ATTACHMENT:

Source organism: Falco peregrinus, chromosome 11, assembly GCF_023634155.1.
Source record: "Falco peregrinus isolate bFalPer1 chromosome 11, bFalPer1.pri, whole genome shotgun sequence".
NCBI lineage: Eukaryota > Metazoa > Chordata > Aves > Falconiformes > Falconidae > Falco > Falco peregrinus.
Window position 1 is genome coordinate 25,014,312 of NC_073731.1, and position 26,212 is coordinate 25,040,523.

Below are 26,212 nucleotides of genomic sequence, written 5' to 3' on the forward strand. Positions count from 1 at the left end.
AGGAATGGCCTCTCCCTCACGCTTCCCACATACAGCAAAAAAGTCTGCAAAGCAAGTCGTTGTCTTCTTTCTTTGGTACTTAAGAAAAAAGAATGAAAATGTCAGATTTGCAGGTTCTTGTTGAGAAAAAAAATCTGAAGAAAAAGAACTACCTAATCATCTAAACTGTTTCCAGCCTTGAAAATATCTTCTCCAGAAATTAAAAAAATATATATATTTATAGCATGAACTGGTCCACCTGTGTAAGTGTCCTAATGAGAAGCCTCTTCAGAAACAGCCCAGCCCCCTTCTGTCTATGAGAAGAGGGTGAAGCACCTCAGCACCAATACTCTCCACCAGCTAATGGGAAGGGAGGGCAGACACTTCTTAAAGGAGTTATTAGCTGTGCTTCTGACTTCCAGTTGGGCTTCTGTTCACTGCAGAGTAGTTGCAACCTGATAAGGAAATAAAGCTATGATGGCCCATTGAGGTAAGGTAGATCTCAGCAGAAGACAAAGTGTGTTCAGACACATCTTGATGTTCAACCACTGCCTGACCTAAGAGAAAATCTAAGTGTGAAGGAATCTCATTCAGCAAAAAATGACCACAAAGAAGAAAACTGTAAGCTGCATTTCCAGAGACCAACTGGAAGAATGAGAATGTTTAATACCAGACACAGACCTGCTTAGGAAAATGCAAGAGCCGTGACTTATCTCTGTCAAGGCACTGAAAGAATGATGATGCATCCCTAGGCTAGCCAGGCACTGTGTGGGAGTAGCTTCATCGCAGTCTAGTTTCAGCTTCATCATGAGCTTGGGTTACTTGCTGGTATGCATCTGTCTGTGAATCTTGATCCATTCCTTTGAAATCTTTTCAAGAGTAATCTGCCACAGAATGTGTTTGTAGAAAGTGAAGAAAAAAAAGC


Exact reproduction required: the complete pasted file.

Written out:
Source organism: Falco peregrinus, chromosome 11, assembly GCF_023634155.1.
Source record: "Falco peregrinus isolate bFalPer1 chromosome 11, bFalPer1.pri, whole genome shotgun sequence".
NCBI lineage: Eukaryota > Metazoa > Chordata > Aves > Falconiformes > Falconidae > Falco > Falco peregrinus.
Window position 1 is genome coordinate 25,014,312 of NC_073731.1, and position 26,212 is coordinate 25,040,523.

Below are 26,212 nucleotides of genomic sequence, written 5' to 3' on the forward strand. Positions count from 1 at the left end.
AGGAATGGCCTCTCCCTCACGCTTCCCACATACAGCAAAAAAGTCTGCAAAGCAAGTCGTTGTCTTCTTTCTTTGGTACTTAAGAAAAAAGAATGAAAATGTCAGATTTGCAGGTTCTTGTTGAGAAAAAAAATCTGAAGAAAAAGAACTACCTAATCATCTAAACTGTTTCCAGCCTTGAAAATATCTTCTCCAGAAATTAAAAAAATATATATATTTATAGCATGAACTGGTCCACCTGTGTAAGTGTCCTAATGAGAAGCCTCTTCAGAAACAGCCCAGCCCCCTTCTGTCTATGAGAAGAGGGTGAAGCACCTCAGCACCAATACTCTCCACCAGCTAATGGGAAGGGAGGGCAGACACTTCTTAAAGGAGTTATTAGCTGTGCTTCTGACTTCCAGTTGGGCTTCTGTTCACTGCAGAGTAGTTGCAACCTGATAAGGAAATAAAGCTATGATGGCCCATTGAGGTAAGGTAGATCTCAGCAGAAGACAAAGTGTGTTCAGACACATCTTGATGTTCAACCACTGCCTGACCTAAGAGAAAATCTAAGTGTGAAGGAATCTCATTCAGCAAAAAATGACCACAAAGAAGAAAACTGTAAGCTGCATTTCCAGAGACCAACTGGAAGAATGAGAATGTTTAATACCAGACACAGACCTGCTTAGGAAAATGCAAGAGCCGTGACTTATCTCTGTCAAGGCACTGAAAGAATGATGATGCATCCCTAGGCTAGCCAGGCACTGTGTGGGAGTAGCTTCATCGCAGTCTAGTTTCAGCTTCATCATGAGCTTGGGTTACTTGCTGGTATGCATCTGTCTGTGAATCTTGATCCATTCCTTTGAAATCTTTTCAAGAGTAATCTGCCACAGAATGTGTTTGTAGAAAGTGAAGAAAAAAAAGC